Letter from the front, Petersburg, Virginia
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Every May, the nation marks Memorial Day, the longstanding tradition we use to recognize fallen veterans. The holiday has its origins in “Decoration Day,” originally held in Charleston, South Carolina in 1865, when thousands of former slaves, Union soldiers, and missionaries honored Union soldiers who had died in a Confederate prison and were subsequently buried in a makeshift mass grave.
Historian David Blight recounts that after the soldiers’ proper burials, a massive parade followed. Participants decorated the graves with flowers, and clergy delivered speeches to commemorate the fallen.
My personal introduction to Decoration Day began with oral histories provided by my family’s elders. In rural Tidewater, Virginia, they told stories of Decoration Day commemorations stretching back to the 1880s. Parades began in African-American communities and ended at local black cemeteries. Families and friends honored their ancestors through song and praise, while their graves were cleaned and re-decorated.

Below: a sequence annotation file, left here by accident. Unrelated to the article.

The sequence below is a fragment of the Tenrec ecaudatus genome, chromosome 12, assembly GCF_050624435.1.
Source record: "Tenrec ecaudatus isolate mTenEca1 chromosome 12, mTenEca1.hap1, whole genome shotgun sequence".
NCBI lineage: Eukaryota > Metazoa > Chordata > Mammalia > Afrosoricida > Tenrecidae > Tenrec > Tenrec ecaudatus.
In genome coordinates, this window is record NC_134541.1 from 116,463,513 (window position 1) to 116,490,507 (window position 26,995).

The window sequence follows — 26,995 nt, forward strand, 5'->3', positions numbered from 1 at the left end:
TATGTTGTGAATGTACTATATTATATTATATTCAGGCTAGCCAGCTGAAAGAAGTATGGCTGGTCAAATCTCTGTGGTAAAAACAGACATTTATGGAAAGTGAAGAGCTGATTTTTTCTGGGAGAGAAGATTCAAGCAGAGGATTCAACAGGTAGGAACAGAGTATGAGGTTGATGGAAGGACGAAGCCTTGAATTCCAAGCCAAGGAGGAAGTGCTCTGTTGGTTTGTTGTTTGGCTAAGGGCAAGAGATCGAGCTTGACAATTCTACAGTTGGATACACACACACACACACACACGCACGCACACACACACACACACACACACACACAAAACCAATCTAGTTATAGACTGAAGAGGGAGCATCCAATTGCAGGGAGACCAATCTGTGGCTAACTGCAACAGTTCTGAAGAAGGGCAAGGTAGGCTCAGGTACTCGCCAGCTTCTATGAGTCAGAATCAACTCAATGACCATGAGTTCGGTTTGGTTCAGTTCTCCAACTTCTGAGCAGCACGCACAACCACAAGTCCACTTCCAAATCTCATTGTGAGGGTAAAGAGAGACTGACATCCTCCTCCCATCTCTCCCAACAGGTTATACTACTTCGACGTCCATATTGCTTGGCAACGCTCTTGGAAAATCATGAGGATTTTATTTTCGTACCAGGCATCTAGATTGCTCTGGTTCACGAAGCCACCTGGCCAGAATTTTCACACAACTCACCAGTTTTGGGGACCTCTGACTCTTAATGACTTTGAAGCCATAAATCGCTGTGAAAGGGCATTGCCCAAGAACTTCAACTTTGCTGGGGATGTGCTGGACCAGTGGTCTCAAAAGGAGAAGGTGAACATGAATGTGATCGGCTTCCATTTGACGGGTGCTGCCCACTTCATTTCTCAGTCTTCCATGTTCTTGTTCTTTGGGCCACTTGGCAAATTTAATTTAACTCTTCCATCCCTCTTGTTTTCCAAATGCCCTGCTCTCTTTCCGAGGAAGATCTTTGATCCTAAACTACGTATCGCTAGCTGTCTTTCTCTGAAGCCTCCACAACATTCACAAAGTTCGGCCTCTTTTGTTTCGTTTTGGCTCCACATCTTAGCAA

They had good reason to pay homage: Many veterans had returned from the front lines of war to become leaders in their communities, forming masonic lodges, burial societies, schools, churches, and cemeteries. These institutions formed the foundations of post-Civil War African-American communities, giving their communities potential for the very type growth and development African-Americans had been denied in slavery. READ MORE…